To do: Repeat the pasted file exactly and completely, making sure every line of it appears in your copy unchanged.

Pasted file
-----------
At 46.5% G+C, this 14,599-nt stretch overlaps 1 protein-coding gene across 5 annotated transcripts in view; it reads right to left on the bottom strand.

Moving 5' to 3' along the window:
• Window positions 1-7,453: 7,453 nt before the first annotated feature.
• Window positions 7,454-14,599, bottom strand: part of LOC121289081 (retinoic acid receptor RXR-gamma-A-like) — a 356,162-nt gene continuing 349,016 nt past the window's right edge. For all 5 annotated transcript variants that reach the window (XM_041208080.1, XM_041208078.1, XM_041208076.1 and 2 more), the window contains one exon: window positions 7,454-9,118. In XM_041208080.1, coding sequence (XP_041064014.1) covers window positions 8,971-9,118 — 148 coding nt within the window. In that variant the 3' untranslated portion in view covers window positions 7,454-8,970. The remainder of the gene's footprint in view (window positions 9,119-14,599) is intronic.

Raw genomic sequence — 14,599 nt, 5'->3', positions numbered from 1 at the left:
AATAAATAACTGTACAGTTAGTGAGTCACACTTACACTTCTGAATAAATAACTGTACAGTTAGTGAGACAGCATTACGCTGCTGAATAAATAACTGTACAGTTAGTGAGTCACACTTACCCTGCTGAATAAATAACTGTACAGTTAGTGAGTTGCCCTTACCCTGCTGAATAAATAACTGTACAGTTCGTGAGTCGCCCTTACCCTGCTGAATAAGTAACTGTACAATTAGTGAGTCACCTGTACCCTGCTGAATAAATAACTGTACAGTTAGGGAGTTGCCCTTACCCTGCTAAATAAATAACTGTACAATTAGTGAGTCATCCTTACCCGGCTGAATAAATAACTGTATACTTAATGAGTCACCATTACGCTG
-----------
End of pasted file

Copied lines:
At 46.5% G+C, this 14,599-nt stretch overlaps 1 protein-coding gene across 5 annotated transcripts in view; it reads right to left on the bottom strand.

Moving 5' to 3' along the window:
• Window positions 1-7,453: 7,453 nt before the first annotated feature.
• Window positions 7,454-14,599, bottom strand: part of LOC121289081 (retinoic acid receptor RXR-gamma-A-like) — a 356,162-nt gene continuing 349,016 nt past the window's right edge. For all 5 annotated transcript variants that reach the window (XM_041208080.1, XM_041208078.1, XM_041208076.1 and 2 more), the window contains one exon: window positions 7,454-9,118. In XM_041208080.1, coding sequence (XP_041064014.1) covers window positions 8,971-9,118 — 148 coding nt within the window. In that variant the 3' untranslated portion in view covers window positions 7,454-8,970. The remainder of the gene's footprint in view (window positions 9,119-14,599) is intronic.

Raw genomic sequence — 14,599 nt, 5'->3', positions numbered from 1 at the left:
AATAAATAACTGTACAGTTAGTGAGTCACACTTACACTTCTGAATAAATAACTGTACAGTTAGTGAGACAGCATTACGCTGCTGAATAAATAACTGTACAGTTAGTGAGTCACACTTACCCTGCTGAATAAATAACTGTACAGTTAGTGAGTTGCCCTTACCCTGCTGAATAAATAACTGTACAGTTCGTGAGTCGCCCTTACCCTGCTGAATAAGTAACTGTACAATTAGTGAGTCACCTGTACCCTGCTGAATAAATAACTGTACAGTTAGGGAGTTGCCCTTACCCTGCTAAATAAATAACTGTACAATTAGTGAGTCATCCTTACCCGGCTGAATAAATAACTGTATACTTAATGAGTCACCATTACGCTG